The ACA provided enormous relief to individuals seeking access to their medical records. Under the ACA, providers are required to produce records in an electronic fashion and may only charge the cost of the media required for production. Previously, a medical record request for a patient with many records could cost thousands of dollars. That same request, under the ACA, typically cost twenty dollars - if a provider decides to charge at all.
Lately we have noticed many providers use third party contractors to produce their records. That is acceptable. However, those contractors are bound by the same law as the providers.
Despite that, CIOX Health, one of the largest medical record contractors, has taken to ignore the ACA and is demanding payment in hundreds if not thousands of dollars for a request. They are doing that based on one - only one - trial court decision in the District of Columbia. In that decision, the trial court found that a patient's request that the provider send their records to a third party (their own attorney) takes the request outside of the ACA and the patient may be charged for their own records without limit. The trial court did that - not because that is what the ACA says - but because more recent guidance issued by HHS to that effect was issued without following the procedures of the APA. (Administrative Procedure Act).
However, in the 9th Circuit, the states encompassing, Washington, Oregon, California, Arizona, Hawaii, Alaska, Idaho, Guam, Montana, and Nevada, the current state of the law is very clear: A patient can ask that their records be sent to their attorney and is entitled to the lower production fee under the ACA. The 9th Circuit in Webb v. Smart Document Solutions, 499 F.3d 1078 (9th Cir. 2007) held:
Our holding, however, in no way precludes attorneys from assisting their clients in accessing and obtaining their medical records without triggering the hefty fees… [I]t is circuitous, if not downright silly, to require an individual to request his own medical records and having received them, hand them to his lawyer.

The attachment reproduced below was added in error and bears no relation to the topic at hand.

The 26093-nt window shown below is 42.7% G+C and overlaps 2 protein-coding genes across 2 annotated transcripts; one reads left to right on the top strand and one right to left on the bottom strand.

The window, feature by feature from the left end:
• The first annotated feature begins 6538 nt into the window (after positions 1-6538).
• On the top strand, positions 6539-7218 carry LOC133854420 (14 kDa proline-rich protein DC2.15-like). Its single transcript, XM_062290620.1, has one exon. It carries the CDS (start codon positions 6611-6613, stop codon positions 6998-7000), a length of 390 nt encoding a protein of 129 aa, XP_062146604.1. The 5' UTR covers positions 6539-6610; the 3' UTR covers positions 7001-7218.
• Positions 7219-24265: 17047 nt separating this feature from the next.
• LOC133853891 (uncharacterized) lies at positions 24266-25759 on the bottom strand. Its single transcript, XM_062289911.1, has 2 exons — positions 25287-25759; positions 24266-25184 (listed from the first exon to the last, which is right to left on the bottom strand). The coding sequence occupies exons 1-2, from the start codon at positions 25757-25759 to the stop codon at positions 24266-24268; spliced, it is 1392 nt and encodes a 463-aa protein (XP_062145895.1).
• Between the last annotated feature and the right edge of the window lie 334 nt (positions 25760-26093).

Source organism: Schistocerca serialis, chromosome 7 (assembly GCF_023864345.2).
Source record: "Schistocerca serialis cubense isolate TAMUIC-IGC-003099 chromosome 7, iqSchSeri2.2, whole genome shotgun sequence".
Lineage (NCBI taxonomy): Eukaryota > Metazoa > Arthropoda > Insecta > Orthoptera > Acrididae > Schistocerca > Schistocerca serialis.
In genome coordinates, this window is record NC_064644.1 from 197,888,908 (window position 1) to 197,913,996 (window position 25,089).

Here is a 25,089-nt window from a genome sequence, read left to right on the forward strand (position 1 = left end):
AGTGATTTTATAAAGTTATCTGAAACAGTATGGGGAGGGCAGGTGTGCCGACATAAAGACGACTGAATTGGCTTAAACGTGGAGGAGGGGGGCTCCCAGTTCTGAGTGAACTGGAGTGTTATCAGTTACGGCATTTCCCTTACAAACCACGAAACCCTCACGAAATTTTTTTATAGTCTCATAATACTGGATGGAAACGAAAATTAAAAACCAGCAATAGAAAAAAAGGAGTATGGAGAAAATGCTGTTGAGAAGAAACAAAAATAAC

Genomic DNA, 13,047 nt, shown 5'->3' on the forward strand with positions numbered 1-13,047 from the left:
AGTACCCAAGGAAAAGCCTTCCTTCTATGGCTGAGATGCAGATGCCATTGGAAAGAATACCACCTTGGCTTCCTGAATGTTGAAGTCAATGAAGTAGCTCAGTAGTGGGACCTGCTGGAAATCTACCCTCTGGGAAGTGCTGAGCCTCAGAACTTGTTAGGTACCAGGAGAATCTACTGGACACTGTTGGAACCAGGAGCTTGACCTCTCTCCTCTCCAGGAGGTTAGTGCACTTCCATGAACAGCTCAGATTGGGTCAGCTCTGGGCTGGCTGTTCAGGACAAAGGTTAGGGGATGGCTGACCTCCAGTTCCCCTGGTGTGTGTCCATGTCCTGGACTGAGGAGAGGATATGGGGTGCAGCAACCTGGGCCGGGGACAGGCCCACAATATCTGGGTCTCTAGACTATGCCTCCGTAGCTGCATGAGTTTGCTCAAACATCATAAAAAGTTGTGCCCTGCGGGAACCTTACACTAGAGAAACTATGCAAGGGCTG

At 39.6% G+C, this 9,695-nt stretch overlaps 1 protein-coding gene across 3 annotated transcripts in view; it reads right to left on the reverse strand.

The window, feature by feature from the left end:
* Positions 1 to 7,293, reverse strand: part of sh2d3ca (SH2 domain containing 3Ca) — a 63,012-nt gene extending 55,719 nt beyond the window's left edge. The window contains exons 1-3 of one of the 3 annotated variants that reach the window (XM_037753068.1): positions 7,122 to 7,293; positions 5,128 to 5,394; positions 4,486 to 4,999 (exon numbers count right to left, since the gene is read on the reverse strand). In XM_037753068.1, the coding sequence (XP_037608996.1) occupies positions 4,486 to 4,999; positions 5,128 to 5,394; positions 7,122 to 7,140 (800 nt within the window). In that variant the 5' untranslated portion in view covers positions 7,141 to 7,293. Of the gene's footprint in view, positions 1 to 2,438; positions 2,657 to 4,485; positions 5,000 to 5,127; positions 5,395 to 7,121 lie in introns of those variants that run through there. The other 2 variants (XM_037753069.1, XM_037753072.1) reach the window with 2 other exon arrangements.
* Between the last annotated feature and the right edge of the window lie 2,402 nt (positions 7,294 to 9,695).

Id. at 1089.
It is important to note that although Webb is a 9th Circuit (Federal) case, it is binding authority on the ACA in state court. Keep in mind, the ACA is Federal law. The 9th Circuit's interpretation of Federal law, is binding in the 9th Circuit and the states within it. Any objection that Webb only applies in Federal court is incorrect.
It may be that CIOX Health and other companies can rely on the DC trial court decision in states that are not in the 9th Circuit. However, the law of the 9th Circuit is the law of the 9th Circuit until it is not. Until CIOX or some other company successfully challenges Webb, it remains good law in the 9th Circuit.
This link will bring you to a letter we recently wrote on behalf of a client to CIOX on this issue. We express no ownership over that letter. Please feel free to copy or use it as you see fit to communicate to these third party billing companies that their practices of over-billing in the 9th Circuit are not appropriate.